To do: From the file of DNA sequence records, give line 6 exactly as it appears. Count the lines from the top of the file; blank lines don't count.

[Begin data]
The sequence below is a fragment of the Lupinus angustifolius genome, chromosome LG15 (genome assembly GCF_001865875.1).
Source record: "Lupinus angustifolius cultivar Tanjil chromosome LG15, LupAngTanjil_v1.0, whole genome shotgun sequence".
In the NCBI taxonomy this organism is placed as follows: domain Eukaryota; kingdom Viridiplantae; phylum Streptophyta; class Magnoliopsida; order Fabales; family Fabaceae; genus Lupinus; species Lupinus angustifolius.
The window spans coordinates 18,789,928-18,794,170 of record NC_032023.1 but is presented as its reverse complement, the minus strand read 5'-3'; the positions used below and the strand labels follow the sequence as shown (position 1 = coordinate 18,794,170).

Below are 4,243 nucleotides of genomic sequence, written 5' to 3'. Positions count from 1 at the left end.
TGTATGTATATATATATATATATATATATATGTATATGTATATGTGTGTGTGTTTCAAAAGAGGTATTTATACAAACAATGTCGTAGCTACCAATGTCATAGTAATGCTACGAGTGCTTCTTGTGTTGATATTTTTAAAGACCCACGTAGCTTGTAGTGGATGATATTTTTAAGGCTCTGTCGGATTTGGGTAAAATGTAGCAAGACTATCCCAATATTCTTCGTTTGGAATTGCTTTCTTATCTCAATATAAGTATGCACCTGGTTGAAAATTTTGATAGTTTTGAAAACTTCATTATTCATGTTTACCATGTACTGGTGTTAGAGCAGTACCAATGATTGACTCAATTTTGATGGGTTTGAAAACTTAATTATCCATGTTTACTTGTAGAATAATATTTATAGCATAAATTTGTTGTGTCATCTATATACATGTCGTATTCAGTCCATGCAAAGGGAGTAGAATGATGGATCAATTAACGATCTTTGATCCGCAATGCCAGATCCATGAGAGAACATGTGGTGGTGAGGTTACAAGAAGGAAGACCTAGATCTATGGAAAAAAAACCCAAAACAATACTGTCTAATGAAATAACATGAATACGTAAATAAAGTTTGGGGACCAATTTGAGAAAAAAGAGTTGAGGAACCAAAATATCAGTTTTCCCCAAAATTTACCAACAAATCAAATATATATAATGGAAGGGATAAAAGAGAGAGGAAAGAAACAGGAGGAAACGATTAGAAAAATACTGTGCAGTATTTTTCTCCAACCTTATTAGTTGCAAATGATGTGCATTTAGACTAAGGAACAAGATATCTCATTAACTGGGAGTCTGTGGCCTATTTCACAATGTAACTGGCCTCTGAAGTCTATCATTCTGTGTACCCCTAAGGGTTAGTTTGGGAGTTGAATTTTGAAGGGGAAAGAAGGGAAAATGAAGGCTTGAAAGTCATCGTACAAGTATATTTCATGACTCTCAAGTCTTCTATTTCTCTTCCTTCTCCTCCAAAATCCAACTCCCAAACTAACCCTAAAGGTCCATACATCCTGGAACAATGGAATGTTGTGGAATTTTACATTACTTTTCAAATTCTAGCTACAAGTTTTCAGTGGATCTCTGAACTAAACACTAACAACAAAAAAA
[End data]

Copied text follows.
TGTATGTATATATATATATATATATATATATGTATATGTATATGTGTGTGTGTTTCAAAAGAGGTATTTATACAAACAATGTCGTAGCTACCAATGTCATAGTAATGCTACGAGTGCTTCTTGTGTTGATATTTTTAAAGACCCACGTAGCTTGTAGTGGATGATATTTTTAAGGCTCTGTCGGATTTGGGTAAAATGTAGCAAGACTATCCCAATATTCTTCGTTTGGAATTGCTTTCTTATCTCAATATAAGTATGCACCTGGTTGAAAATTTTGATAGTTTTGAAAACTTCATTATTCATGTTTACCATGTACTGGTGTTAGAGCAGTACCAATGATTGACTCAATTTTGATGGGTTTGAAAACTTAATTATCCATGTTTACTTGTAGAATAATATTTATAGCATAAATTTGTTGTGTCATCTATATACATGTCGTATTCAGTCCATGCAAAGGGAGTAGAATGATGGATCAATTAACGATCTTTGATCCGCAATGCCAGATCCATGAGAGAACATGTGGTGGTGAGGTTACAAGAAGGAAGACCTAGATCTATGGAAAAAAAACCCAAAACAATACTGTCTAATGAAATAACATGAATACGTAAATAAAGTTTGGGGACCAATTTGAGAAAAAAGAGTTGAGGAACCAAAATATCAGTTTTCCCCAAAATTTACCAACAAATCAAATATATATAATGGAAGGGATAAAAGAGAGAGGAAAGAAACAGGAGGAAACGATTAGAAAAATACTGTGCAGTATTTTTCTCCAACCTTATTAGTTGCAAATGATGTGCATTTAGACTAAGGAACAAGATATCTCATTAACTGGGAGTCTGTGGCCTATTTCACAATGTAACTGGCCTCTGAAGTCTATCATTCTGTGTACCCCTAAGGGTTAGTTTGGGAGTTGAATTTTGAAGGGGAAAGAAGGGAAAATGAAGGCTTGAAAGTCATCGTACAAGTATATTTCATGACTCTCAAGTCTTCTATTTCTCTTCCTTCTCCTCCAAAATCCAACTCCCAAACTAACCCTAAAGGTCCATACATCCTGGAACAATGGAATGTTGTGGAATTTTACATTACTTTTCAAATTCTAGCTACAAGTTTTCAGTGGATCTCTGAACTAAACACTAACAACAAAAAAA